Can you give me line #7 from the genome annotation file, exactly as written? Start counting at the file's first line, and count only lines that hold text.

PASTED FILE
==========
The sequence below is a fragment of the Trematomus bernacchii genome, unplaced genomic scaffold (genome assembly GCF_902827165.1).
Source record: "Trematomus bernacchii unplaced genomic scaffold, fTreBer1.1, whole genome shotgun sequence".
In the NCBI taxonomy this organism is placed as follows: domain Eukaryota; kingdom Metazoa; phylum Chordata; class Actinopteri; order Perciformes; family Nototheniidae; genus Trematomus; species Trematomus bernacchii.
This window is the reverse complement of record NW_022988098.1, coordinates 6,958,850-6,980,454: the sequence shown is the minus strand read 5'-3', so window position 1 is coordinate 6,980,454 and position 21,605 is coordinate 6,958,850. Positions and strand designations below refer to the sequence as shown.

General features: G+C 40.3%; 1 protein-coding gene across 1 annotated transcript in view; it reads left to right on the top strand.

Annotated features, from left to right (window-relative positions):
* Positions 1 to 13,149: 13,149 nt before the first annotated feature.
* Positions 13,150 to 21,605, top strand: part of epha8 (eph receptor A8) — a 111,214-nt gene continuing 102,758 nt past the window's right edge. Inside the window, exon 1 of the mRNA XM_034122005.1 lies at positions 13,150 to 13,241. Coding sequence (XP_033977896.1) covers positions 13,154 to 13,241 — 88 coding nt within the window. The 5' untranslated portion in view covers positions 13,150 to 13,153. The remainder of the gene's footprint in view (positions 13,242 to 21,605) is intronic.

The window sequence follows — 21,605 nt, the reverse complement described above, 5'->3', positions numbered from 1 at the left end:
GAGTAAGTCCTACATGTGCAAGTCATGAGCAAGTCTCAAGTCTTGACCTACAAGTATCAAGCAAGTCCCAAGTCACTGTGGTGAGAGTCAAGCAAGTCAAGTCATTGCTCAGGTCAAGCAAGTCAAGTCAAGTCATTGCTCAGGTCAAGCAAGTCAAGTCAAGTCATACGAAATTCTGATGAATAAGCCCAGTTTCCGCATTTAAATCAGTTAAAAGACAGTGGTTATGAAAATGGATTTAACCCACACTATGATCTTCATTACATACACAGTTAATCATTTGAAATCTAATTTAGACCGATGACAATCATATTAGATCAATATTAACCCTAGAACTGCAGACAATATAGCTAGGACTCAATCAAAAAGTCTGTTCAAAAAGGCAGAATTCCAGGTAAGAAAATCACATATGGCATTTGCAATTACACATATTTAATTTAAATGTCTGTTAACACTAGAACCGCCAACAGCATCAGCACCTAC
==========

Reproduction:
* Positions 1 to 13,149: 13,149 nt before the first annotated feature.